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What went wrong with your VCR's?


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Old 24-06-2013, 11:24
Soundbox
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Sorry about another VCR question but I was speaking with a fellow engineer and we were chatting about what was the final straw that kills off a VCR. These faults consigned the VCR to the scrap.

The ones I have are:

Supermarket Orion cheapie: Mechanism damaged so no tape loading
Panasonic NV-FJ675: Worn heads
Ferguson FV-10b: guides fell off
Panasonic NV-F55: head bearing worn so picture slurs sideways
Philips VR-969: flexi leads to front panel snapped

What terminal faults did yours have?
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Old 24-06-2013, 11:56
Deacon1972
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Wasn't a fault of the VCR so much as new technology came along, used a VCR/DVD recorder for a short while until Sky + came along, hard disc recording killed off two formats in one go for us.

Still have fond memories of VHS, especially our first machine, this was when I first started to show an interest in home cinema. Owned a S-VHS but always wanted D-VHS, ahead of it's time if I remember correctly, HD recording and capable of DTS audio. Not sure if that's the response you were after, but hey, I'm an enthusiast.
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Old 24-06-2013, 12:08
webbie
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A friend of mine had a D-VHS machine but it was badly supported over here. He got all of his films imported from Canada as they weren't available over here.
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Old 24-06-2013, 12:12
pavier
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Over the years I've had 3 Pannies, an Akai, JVC, Sharp and another I can't remember the name of.
No fond memories here, they were rubbish. I would be lucky to get 15 months out of them. Usually tracking /worn heads or just chewing up tapes.
In contrast I bought a Pioneer HDD/DVD recorder around 9 years ago and after well over a thousand dvd burns it still works perfectly.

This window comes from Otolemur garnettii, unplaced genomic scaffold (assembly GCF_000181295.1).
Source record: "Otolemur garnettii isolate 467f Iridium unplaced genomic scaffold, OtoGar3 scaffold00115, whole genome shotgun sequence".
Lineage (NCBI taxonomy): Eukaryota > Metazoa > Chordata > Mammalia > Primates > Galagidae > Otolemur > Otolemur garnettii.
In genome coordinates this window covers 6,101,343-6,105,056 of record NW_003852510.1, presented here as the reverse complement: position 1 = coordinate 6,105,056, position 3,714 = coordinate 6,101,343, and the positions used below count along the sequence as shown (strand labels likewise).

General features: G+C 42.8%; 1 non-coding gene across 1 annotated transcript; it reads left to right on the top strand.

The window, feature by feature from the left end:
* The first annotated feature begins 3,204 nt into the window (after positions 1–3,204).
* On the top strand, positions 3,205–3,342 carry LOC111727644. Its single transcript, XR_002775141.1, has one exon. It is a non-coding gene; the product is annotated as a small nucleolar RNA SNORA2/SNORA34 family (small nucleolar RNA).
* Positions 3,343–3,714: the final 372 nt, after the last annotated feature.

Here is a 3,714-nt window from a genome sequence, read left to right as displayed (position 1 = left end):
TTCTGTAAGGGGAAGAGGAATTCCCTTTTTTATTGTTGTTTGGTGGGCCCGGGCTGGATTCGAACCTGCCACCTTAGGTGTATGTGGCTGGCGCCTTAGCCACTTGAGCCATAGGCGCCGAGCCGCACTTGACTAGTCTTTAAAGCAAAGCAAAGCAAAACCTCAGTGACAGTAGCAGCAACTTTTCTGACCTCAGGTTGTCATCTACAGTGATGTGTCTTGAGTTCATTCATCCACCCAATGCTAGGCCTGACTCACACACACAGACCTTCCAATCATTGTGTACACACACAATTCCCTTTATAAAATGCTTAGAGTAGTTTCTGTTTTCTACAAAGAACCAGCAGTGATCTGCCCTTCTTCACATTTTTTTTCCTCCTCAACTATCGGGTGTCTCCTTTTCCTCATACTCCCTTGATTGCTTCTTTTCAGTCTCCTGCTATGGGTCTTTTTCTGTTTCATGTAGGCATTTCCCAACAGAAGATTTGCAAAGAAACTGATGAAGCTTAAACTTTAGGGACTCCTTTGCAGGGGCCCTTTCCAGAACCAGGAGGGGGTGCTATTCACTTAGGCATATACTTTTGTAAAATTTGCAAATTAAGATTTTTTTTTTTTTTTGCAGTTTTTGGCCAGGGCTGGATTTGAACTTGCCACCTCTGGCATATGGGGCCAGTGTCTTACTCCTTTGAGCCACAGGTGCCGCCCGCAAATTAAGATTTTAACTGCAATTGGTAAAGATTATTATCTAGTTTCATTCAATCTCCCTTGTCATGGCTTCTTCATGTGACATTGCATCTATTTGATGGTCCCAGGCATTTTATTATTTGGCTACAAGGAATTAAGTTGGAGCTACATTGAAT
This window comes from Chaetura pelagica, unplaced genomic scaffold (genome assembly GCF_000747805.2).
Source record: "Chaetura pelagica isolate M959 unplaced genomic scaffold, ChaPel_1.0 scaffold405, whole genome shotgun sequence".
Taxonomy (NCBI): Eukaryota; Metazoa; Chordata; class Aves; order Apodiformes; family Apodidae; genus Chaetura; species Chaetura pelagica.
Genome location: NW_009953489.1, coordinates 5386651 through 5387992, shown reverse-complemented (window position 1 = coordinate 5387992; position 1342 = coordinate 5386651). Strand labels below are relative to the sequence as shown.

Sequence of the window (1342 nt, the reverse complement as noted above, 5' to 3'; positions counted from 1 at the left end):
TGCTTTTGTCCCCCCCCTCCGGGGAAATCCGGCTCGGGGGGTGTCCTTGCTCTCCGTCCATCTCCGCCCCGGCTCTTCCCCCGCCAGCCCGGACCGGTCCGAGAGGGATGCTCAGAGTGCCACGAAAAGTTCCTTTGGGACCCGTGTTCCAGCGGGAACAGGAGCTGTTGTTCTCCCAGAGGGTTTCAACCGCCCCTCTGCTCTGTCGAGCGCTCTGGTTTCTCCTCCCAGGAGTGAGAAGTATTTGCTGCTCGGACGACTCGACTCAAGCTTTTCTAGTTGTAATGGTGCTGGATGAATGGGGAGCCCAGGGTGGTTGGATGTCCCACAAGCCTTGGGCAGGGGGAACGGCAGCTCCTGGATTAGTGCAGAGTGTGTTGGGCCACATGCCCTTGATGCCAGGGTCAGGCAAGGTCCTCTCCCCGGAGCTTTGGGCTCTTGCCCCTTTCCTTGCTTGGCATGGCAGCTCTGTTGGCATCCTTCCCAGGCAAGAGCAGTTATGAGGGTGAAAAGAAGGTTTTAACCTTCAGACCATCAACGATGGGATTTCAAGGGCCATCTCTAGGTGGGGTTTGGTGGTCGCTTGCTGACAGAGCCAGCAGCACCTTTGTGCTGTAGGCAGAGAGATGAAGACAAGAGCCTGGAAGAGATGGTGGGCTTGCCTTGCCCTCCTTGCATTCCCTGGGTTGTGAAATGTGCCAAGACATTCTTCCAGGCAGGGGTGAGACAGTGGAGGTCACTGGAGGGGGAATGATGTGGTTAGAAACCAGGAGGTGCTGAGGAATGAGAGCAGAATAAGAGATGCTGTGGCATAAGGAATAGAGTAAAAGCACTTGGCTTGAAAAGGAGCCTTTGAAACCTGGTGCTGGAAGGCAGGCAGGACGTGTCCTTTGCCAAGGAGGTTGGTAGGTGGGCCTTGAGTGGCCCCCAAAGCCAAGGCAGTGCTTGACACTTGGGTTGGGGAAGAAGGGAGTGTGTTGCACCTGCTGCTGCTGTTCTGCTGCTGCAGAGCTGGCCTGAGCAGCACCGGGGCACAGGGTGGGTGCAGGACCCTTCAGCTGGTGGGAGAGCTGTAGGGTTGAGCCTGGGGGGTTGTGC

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Old 24-06-2013, 12:35
jjne
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The Multi-switch was what normally went on them in my experience. This was irrespective of manufacturer, price or specification.

Not terminal, but particularly in the latter machines was effectively so as the local repair shop would invariably clean the contacts on these, only for the problem to resurface a year down the line -- and they'd charge £50 for the trouble.

£50, on a machine that sold for less than £150 in the first place (and often considerably less than that come the early 2000s) was not a figure most people would pay.
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Old 24-06-2013, 14:54
mlayzell
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Over the years I've had 3 Pannies, an Akai, JVC, Sharp and another I can't remember the name of.
No fond memories here, they were rubbish. I would be lucky to get 15 months out of them. Usually tracking /worn heads or just chewing up tapes.
In contrast I bought a Pioneer HDD/DVD recorder around 9 years ago and after well over a thousand dvd burns it still works perfectly.
My Pioneer DVR-420H-S is still working well for archiving from my TiVo, ahead of it's time
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Old 24-06-2013, 16:07
fmradiotuner1
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One of mine broke some say it cannot be fixed and was also chucked out not be me last year.

https://www.youtube.com/watch?v=T80GA9kh6gg
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Old 24-06-2013, 18:23
coachtrip_fan99
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We've still got our saisho one from the 80s. Still works the same as the day we bought it. No scart etc so not much use now so never used.

But it had its fair share of use back on the day
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Old 24-06-2013, 18:55
barbeler
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I don't think I ever had one that didn't make the film wobble at the bottom of the screen due to tracking errors that couldn't be corrected. If I ever put a video in an it provided even a half decent picture, it was a cause for celebration.

The trouble is that if you ever rented a film that had been played on a crappy player it would often be permanently damaged. Then if you took it back to complain, it was almost impossible to prove it wasn't your own machine at fault (although who knows? - it might have been). Good riddance to them.
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Old 24-06-2013, 19:12